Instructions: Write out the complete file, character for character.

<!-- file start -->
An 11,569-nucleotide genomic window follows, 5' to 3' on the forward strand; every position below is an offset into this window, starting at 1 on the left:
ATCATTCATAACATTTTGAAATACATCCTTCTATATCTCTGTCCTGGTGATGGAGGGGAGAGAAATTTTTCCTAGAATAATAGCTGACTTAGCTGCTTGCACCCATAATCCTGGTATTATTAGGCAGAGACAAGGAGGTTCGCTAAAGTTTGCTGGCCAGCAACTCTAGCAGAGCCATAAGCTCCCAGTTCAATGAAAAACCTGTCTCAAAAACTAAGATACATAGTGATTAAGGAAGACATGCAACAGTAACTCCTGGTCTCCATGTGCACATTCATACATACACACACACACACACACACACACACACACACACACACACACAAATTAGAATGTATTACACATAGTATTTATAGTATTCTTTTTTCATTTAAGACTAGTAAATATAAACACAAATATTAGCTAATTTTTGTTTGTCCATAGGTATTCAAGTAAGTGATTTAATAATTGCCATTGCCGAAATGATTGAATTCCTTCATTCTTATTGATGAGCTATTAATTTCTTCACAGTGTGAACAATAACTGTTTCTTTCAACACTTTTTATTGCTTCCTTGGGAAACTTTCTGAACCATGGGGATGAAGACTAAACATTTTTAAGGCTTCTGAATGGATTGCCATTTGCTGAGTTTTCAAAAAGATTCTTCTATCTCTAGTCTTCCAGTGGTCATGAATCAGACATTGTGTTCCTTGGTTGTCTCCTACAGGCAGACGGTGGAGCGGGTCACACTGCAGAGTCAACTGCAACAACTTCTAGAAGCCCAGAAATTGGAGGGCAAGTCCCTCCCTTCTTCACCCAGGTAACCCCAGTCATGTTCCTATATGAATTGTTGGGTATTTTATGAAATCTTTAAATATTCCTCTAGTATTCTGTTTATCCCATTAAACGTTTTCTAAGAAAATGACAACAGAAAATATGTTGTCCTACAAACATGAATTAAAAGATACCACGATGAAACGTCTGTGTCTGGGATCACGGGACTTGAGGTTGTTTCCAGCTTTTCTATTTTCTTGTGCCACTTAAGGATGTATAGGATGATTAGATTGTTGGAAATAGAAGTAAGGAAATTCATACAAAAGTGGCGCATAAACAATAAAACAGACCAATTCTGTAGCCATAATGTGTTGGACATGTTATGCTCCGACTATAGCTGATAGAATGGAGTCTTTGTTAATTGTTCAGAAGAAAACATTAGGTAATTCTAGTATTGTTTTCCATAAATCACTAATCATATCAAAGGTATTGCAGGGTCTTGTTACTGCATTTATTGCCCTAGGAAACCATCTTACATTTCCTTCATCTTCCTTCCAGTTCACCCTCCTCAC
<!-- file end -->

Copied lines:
An 11,569-nucleotide genomic window follows, 5' to 3' on the forward strand; every position below is an offset into this window, starting at 1 on the left:
ATCATTCATAACATTTTGAAATACATCCTTCTATATCTCTGTCCTGGTGATGGAGGGGAGAGAAATTTTTCCTAGAATAATAGCTGACTTAGCTGCTTGCACCCATAATCCTGGTATTATTAGGCAGAGACAAGGAGGTTCGCTAAAGTTTGCTGGCCAGCAACTCTAGCAGAGCCATAAGCTCCCAGTTCAATGAAAAACCTGTCTCAAAAACTAAGATACATAGTGATTAAGGAAGACATGCAACAGTAACTCCTGGTCTCCATGTGCACATTCATACATACACACACACACACACACACACACACACACACACACACACACAAATTAGAATGTATTACACATAGTATTTATAGTATTCTTTTTTCATTTAAGACTAGTAAATATAAACACAAATATTAGCTAATTTTTGTTTGTCCATAGGTATTCAAGTAAGTGATTTAATAATTGCCATTGCCGAAATGATTGAATTCCTTCATTCTTATTGATGAGCTATTAATTTCTTCACAGTGTGAACAATAACTGTTTCTTTCAACACTTTTTATTGCTTCCTTGGGAAACTTTCTGAACCATGGGGATGAAGACTAAACATTTTTAAGGCTTCTGAATGGATTGCCATTTGCTGAGTTTTCAAAAAGATTCTTCTATCTCTAGTCTTCCAGTGGTCATGAATCAGACATTGTGTTCCTTGGTTGTCTCCTACAGGCAGACGGTGGAGCGGGTCACACTGCAGAGTCAACTGCAACAACTTCTAGAAGCCCAGAAATTGGAGGGCAAGTCCCTCCCTTCTTCACCCAGGTAACCCCAGTCATGTTCCTATATGAATTGTTGGGTATTTTATGAAATCTTTAAATATTCCTCTAGTATTCTGTTTATCCCATTAAACGTTTTCTAAGAAAATGACAACAGAAAATATGTTGTCCTACAAACATGAATTAAAAGATACCACGATGAAACGTCTGTGTCTGGGATCACGGGACTTGAGGTTGTTTCCAGCTTTTCTATTTTCTTGTGCCACTTAAGGATGTATAGGATGATTAGATTGTTGGAAATAGAAGTAAGGAAATTCATACAAAAGTGGCGCATAAACAATAAAACAGACCAATTCTGTAGCCATAATGTGTTGGACATGTTATGCTCCGACTATAGCTGATAGAATGGAGTCTTTGTTAATTGTTCAGAAGAAAACATTAGGTAATTCTAGTATTGTTTTCCATAAATCACTAATCATATCAAAGGTATTGCAGGGTCTTGTTACTGCATTTATTGCCCTAGGAAACCATCTTACATTTCCTTCATCTTCCTTCCAGTTCACCCTCCTCAC